Franklin Richards, Son of a Genius: March Madness by Chris Eliopoulos and Marc Sumerak.  $2.99, Marvel.

I bought this comic based on readers' recommendations, and I'll tell you why.  Nobody really gave me a good enough reason to buy Buffy beyond Jeanty's art is nice (and it is).  I would have bought B.P.R.D., but I am committed to buying those in trade paperback format, and I will buy this one eventually when it's collected.  More people recommended this than any other (even Buffy) and although the reasons for it weren't great, it's true that I can always pass this on to younger readers.  I did like how it was implied that because I'm a comics nerd, I couldn't possibly have children of my own - aren't we all neutered so we can't procreate? - but I'll let that slide.  My kids can read this in a few years, and they'll probably enjoy it.

I liked it, but didn't think it was worth 3 dollars.  Marvel has put some of these strips in the backs of other books, and I think that's where they belong.  They're amusing sidebars, but not worth an entire book.  Each short story is humorous enough, but basically follows the pattern of: Franklin Richards raids his father's lab, finds something he's not supposed to touch, hilarity ensues, he needs to fix things before the adults find out what he's done.  There are five stories in this book, and they all follow that template.  So when they're in the back of a book as an added bonus, we can overlook the repetitive nature, but when they're all together, it makes it more difficult to ignore.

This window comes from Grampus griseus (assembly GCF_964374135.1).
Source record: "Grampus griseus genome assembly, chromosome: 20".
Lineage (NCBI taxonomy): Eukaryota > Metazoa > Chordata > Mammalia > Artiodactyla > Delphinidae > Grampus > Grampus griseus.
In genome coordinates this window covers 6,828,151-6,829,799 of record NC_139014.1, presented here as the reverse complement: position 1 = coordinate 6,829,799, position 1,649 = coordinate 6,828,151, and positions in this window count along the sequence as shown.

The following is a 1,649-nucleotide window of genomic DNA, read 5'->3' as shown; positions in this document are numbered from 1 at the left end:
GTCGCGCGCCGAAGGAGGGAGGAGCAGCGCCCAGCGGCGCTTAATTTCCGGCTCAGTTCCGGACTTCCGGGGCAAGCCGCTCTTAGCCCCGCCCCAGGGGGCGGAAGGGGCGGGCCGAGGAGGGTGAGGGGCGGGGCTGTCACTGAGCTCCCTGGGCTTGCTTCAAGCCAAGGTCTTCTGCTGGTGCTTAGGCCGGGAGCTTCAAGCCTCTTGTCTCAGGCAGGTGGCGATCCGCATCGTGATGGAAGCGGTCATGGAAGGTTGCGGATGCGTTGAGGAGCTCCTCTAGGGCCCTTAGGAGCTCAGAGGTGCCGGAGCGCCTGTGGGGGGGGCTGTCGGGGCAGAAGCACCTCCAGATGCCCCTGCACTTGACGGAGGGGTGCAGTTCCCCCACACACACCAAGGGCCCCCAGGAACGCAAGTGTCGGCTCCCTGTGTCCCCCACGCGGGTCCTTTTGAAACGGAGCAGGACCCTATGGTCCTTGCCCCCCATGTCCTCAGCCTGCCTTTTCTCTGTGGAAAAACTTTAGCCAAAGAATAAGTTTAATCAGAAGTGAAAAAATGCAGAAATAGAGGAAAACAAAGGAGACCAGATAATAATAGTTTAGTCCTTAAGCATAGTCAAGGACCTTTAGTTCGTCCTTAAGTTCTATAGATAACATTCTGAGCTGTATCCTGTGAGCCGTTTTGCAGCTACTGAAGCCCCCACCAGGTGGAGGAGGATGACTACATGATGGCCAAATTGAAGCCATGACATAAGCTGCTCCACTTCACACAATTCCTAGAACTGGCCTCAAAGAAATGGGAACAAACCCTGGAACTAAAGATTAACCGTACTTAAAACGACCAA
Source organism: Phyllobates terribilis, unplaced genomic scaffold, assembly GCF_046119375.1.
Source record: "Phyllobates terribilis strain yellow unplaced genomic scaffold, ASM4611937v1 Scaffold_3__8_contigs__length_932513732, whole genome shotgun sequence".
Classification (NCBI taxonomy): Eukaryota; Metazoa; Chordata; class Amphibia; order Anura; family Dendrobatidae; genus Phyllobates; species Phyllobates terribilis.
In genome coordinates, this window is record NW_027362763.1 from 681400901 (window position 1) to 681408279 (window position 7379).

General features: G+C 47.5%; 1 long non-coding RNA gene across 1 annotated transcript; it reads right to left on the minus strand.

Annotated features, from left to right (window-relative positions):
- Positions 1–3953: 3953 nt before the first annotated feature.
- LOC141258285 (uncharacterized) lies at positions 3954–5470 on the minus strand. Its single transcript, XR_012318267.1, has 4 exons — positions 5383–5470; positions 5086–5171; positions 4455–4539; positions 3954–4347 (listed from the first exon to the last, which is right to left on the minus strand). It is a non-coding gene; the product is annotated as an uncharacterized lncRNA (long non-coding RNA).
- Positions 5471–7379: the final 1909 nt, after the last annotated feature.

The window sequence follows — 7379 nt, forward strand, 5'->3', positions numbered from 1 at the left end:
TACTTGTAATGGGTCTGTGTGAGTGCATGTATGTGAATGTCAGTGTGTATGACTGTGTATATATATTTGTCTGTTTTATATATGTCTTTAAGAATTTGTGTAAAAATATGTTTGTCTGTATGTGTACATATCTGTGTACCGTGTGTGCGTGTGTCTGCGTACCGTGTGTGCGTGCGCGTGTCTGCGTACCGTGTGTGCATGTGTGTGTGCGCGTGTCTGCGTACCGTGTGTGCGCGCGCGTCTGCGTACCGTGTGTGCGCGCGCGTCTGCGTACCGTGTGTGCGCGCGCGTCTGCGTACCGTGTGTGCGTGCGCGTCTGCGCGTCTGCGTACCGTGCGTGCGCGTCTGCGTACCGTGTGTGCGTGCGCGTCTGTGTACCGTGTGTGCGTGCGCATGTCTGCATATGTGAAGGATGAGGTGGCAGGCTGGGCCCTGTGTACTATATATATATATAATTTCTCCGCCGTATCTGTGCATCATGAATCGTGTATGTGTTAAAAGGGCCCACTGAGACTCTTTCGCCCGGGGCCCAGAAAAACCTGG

I hope Marvel continues to put these in other books, because they add some nice light-heartedness to their comics.  But there's no reason to pay 3 dollars for the entire package.  Well, Norbert Q. Sniffles, Hamster of Destruction is almost reason enough.  But not quite.

Hard-Bullied Comics #3 (of 4) by Steve Earnhardt and Rudolf Montemayor.  $2.95, Goodbum Studios.

Earnhardt explains in the letter column that the title of the comic has been changed from "Hard-Boiled" to "Hard-Bullied" because of legal reasons, but obviously doesn't get into much detail.  I don't like the name change, because it's kind of a dumb new name, but this might be the best issue yet of this ridiculously fun series.  Like Fables, it's a fight book, with two big fights for the price of one!  Billy Blackburn, who last issue was captured by the clown killer (he looks like a clown, he doesn't kill clowns), gets free in a fun way and beats the crap out of the clown, but doesn't manage to hold on to him, leading to a chase.  Meanwhile, his associate Knux is beating on Hammerhead, the shark-headed killer, and having a grand old time.  In between these fights, we get a little bit of plot development, as all our players are scheming against each other as they use Blackburn and the others to do their dirty work.  Blackburn figures it out right at the end of the issue, and one presumes he will kick some ass and take some names next time.